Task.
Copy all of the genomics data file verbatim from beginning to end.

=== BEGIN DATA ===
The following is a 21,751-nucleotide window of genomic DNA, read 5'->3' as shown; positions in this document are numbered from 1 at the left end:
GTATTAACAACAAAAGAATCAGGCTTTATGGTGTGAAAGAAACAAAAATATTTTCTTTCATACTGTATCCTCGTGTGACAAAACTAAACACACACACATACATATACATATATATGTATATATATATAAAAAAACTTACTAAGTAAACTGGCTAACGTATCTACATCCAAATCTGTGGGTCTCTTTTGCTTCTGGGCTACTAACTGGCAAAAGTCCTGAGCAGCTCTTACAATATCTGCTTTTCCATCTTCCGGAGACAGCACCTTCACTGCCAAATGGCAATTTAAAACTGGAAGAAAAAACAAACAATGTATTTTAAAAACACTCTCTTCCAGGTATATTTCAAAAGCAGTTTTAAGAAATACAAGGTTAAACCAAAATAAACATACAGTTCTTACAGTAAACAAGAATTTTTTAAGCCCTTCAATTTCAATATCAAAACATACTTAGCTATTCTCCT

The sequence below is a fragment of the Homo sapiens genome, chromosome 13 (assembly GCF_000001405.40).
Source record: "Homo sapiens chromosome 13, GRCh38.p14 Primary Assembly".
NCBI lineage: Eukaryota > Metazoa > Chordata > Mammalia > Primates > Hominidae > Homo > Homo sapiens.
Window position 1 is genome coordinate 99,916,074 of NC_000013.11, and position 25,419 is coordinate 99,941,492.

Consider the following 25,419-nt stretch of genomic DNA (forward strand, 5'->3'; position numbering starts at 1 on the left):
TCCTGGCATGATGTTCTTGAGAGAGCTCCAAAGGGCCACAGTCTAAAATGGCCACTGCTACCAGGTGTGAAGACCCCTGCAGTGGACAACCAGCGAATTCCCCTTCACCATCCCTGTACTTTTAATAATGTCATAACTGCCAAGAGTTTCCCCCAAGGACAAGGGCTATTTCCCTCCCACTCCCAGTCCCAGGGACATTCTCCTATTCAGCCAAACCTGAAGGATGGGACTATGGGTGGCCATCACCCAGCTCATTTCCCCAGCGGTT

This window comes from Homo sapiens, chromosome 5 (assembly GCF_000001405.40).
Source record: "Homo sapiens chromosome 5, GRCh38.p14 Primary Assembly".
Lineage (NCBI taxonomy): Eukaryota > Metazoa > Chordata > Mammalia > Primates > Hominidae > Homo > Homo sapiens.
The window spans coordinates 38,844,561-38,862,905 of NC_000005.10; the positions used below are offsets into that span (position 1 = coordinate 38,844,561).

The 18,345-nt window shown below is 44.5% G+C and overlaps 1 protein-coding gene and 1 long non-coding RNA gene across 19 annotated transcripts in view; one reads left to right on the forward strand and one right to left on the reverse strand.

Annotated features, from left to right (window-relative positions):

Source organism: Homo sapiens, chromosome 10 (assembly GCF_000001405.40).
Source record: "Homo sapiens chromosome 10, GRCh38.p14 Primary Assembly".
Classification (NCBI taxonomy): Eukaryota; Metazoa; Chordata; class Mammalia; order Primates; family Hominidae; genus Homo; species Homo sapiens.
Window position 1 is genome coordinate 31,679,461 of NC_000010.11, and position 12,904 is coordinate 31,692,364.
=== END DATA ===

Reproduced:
The following is a 21,751-nucleotide window of genomic DNA, read 5'->3' as shown; positions in this document are numbered from 1 at the left end:
GTATTAACAACAAAAGAATCAGGCTTTATGGTGTGAAAGAAACAAAAATATTTTCTTTCATACTGTATCCTCGTGTGACAAAACTAAACACACACACATACATATACATATATATGTATATATATATAAAAAAACTTACTAAGTAAACTGGCTAACGTATCTACATCCAAATCTGTGGGTCTCTTTTGCTTCTGGGCTACTAACTGGCAAAAGTCCTGAGCAGCTCTTACAATATCTGCTTTTCCATCTTCCGGAGACAGCACCTTCACTGCCAAATGGCAATTTAAAACTGGAAGAAAAAACAAACAATGTATTTTAAAAACACTCTCTTCCAGGTATATTTCAAAAGCAGTTTTAAGAAATACAAGGTTAAACCAAAATAAACATACAGTTCTTACAGTAAACAAGAATTTTTTAAGCCCTTCAATTTCAATATCAAAACATACTTAGCTATTCTCCT

The sequence below is a fragment of the Homo sapiens genome, chromosome 13 (assembly GCF_000001405.40).
Source record: "Homo sapiens chromosome 13, GRCh38.p14 Primary Assembly".
NCBI lineage: Eukaryota > Metazoa > Chordata > Mammalia > Primates > Hominidae > Homo > Homo sapiens.
Window position 1 is genome coordinate 99,916,074 of NC_000013.11, and position 25,419 is coordinate 99,941,492.

Consider the following 25,419-nt stretch of genomic DNA (forward strand, 5'->3'; position numbering starts at 1 on the left):
TCCTGGCATGATGTTCTTGAGAGAGCTCCAAAGGGCCACAGTCTAAAATGGCCACTGCTACCAGGTGTGAAGACCCCTGCAGTGGACAACCAGCGAATTCCCCTTCACCATCCCTGTACTTTTAATAATGTCATAACTGCCAAGAGTTTCCCCCAAGGACAAGGGCTATTTCCCTCCCACTCCCAGTCCCAGGGACATTCTCCTATTCAGCCAAACCTGAAGGATGGGACTATGGGTGGCCATCACCCAGCTCATTTCCCCAGCGGTT

This window comes from Homo sapiens, chromosome 5 (assembly GCF_000001405.40).
Source record: "Homo sapiens chromosome 5, GRCh38.p14 Primary Assembly".
Lineage (NCBI taxonomy): Eukaryota > Metazoa > Chordata > Mammalia > Primates > Hominidae > Homo > Homo sapiens.
The window spans coordinates 38,844,561-38,862,905 of NC_000005.10; the positions used below are offsets into that span (position 1 = coordinate 38,844,561).

The 18,345-nt window shown below is 44.5% G+C and overlaps 1 protein-coding gene and 1 long non-coding RNA gene across 19 annotated transcripts in view; one reads left to right on the forward strand and one right to left on the reverse strand.

Annotated features, from left to right (window-relative positions):

Source organism: Homo sapiens, chromosome 10 (assembly GCF_000001405.40).
Source record: "Homo sapiens chromosome 10, GRCh38.p14 Primary Assembly".
Classification (NCBI taxonomy): Eukaryota; Metazoa; Chordata; class Mammalia; order Primates; family Hominidae; genus Homo; species Homo sapiens.
Window position 1 is genome coordinate 31,679,461 of NC_000010.11, and position 12,904 is coordinate 31,692,364.